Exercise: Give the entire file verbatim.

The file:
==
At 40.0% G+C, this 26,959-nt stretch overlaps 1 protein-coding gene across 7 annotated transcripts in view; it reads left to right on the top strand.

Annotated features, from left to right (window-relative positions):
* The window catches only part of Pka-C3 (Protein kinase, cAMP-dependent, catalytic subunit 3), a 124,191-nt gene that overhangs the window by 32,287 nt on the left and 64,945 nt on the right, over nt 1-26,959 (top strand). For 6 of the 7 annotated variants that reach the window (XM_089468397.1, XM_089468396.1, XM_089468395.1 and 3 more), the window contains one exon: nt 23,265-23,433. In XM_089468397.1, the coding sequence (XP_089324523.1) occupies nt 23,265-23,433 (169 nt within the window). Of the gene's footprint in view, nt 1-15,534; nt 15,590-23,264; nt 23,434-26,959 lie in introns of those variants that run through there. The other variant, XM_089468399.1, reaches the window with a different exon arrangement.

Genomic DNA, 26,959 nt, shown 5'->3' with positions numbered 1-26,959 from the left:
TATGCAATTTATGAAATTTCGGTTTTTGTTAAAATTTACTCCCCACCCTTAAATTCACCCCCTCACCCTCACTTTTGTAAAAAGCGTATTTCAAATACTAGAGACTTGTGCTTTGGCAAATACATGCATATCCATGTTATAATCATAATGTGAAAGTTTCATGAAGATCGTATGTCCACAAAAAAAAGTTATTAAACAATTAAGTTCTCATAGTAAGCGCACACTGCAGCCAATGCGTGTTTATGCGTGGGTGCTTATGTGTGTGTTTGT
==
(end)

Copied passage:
At 40.0% G+C, this 26,959-nt stretch overlaps 1 protein-coding gene across 7 annotated transcripts in view; it reads left to right on the top strand.

Annotated features, from left to right (window-relative positions):
* The window catches only part of Pka-C3 (Protein kinase, cAMP-dependent, catalytic subunit 3), a 124,191-nt gene that overhangs the window by 32,287 nt on the left and 64,945 nt on the right, over nt 1-26,959 (top strand). For 6 of the 7 annotated variants that reach the window (XM_089468397.1, XM_089468396.1, XM_089468395.1 and 3 more), the window contains one exon: nt 23,265-23,433. In XM_089468397.1, the coding sequence (XP_089324523.1) occupies nt 23,265-23,433 (169 nt within the window). Of the gene's footprint in view, nt 1-15,534; nt 15,590-23,264; nt 23,434-26,959 lie in introns of those variants that run through there. The other variant, XM_089468399.1, reaches the window with a different exon arrangement.

Genomic DNA, 26,959 nt, shown 5'->3' with positions numbered 1-26,959 from the left:
TATGCAATTTATGAAATTTCGGTTTTTGTTAAAATTTACTCCCCACCCTTAAATTCACCCCCTCACCCTCACTTTTGTAAAAAGCGTATTTCAAATACTAGAGACTTGTGCTTTGGCAAATACATGCATATCCATGTTATAATCATAATGTGAAAGTTTCATGAAGATCGTATGTCCACAAAAAAAAGTTATTAAACAATTAAGTTCTCATAGTAAGCGCACACTGCAGCCAATGCGTGTTTATGCGTGGGTGCTTATGTGTGTGTTTGT